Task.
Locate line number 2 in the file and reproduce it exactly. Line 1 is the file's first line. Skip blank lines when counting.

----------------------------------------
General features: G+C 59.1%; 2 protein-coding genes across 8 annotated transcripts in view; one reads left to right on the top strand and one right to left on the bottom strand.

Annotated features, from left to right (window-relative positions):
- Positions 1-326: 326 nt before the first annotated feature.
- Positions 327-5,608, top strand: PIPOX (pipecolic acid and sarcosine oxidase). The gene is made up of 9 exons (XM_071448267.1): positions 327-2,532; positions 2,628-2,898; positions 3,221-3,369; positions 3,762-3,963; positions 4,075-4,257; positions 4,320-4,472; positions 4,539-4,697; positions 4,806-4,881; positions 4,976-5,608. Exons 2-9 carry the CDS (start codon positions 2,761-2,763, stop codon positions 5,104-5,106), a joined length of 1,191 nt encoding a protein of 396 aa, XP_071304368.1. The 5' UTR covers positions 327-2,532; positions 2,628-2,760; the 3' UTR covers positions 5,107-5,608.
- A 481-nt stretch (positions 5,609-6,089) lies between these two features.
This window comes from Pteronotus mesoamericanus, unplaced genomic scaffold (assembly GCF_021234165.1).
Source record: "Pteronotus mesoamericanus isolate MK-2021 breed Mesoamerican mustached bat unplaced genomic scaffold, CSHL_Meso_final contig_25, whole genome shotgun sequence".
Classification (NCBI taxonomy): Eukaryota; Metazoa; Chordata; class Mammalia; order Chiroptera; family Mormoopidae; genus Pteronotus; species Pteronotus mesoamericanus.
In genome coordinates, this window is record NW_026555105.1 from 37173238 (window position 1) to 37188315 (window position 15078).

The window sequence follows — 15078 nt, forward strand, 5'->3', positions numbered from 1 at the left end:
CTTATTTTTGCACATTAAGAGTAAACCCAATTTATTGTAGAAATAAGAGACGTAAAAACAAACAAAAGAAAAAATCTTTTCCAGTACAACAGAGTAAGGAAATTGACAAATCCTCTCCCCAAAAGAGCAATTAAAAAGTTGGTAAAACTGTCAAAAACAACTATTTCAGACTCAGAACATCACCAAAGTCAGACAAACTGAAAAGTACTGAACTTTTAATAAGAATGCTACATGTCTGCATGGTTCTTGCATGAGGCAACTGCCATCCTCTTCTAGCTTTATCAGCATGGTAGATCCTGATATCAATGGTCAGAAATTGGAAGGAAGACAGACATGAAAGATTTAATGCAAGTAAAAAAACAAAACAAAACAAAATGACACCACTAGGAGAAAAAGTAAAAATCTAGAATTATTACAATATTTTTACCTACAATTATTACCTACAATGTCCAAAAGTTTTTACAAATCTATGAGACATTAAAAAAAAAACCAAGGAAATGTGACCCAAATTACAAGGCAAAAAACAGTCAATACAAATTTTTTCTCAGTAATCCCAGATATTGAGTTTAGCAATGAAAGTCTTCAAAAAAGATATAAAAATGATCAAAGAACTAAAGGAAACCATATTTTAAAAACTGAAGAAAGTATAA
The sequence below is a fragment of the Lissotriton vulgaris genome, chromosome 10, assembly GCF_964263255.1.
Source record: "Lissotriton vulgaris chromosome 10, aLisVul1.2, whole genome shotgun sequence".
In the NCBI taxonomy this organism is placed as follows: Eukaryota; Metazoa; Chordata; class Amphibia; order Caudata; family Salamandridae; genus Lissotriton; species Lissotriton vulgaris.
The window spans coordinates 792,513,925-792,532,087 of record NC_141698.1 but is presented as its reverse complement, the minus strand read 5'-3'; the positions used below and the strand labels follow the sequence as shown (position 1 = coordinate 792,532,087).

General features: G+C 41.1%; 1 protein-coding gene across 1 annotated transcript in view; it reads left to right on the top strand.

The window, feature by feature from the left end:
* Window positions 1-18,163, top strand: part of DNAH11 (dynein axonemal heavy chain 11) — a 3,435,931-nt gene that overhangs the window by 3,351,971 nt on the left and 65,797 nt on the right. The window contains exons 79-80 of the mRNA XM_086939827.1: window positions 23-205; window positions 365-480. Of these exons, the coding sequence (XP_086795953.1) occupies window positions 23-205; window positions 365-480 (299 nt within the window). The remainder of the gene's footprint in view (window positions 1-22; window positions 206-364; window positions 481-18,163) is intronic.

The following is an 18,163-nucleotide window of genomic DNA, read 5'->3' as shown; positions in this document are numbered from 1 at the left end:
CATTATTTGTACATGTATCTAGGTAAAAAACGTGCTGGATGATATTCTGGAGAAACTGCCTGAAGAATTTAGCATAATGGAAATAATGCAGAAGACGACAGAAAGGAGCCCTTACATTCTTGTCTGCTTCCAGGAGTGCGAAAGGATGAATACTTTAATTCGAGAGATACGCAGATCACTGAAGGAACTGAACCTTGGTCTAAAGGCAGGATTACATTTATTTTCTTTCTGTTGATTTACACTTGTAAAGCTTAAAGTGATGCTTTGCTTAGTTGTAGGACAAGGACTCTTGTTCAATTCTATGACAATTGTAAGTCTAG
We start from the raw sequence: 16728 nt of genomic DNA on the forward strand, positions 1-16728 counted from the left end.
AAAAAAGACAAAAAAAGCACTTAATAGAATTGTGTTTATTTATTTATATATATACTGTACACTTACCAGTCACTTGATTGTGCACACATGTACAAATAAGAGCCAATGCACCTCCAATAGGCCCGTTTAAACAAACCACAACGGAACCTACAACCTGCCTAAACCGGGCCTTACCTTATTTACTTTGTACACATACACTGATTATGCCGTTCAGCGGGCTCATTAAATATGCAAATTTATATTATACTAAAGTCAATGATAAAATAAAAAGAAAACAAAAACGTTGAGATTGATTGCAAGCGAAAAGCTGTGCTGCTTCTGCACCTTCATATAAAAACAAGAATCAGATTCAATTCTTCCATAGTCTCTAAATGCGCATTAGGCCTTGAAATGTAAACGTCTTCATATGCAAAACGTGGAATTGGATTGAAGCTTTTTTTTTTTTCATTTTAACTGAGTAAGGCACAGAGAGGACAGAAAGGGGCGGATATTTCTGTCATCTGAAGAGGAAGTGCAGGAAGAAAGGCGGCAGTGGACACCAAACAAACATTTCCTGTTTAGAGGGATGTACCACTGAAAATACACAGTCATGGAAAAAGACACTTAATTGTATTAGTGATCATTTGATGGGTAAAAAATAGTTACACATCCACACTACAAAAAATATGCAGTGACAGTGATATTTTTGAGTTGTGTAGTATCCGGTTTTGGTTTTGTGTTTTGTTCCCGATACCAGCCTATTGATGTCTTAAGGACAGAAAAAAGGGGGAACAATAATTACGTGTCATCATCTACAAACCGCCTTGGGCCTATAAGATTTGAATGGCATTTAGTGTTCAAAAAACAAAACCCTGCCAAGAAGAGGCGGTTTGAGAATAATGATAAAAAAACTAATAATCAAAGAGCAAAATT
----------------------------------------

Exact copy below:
Annotated features, from left to right (window-relative positions):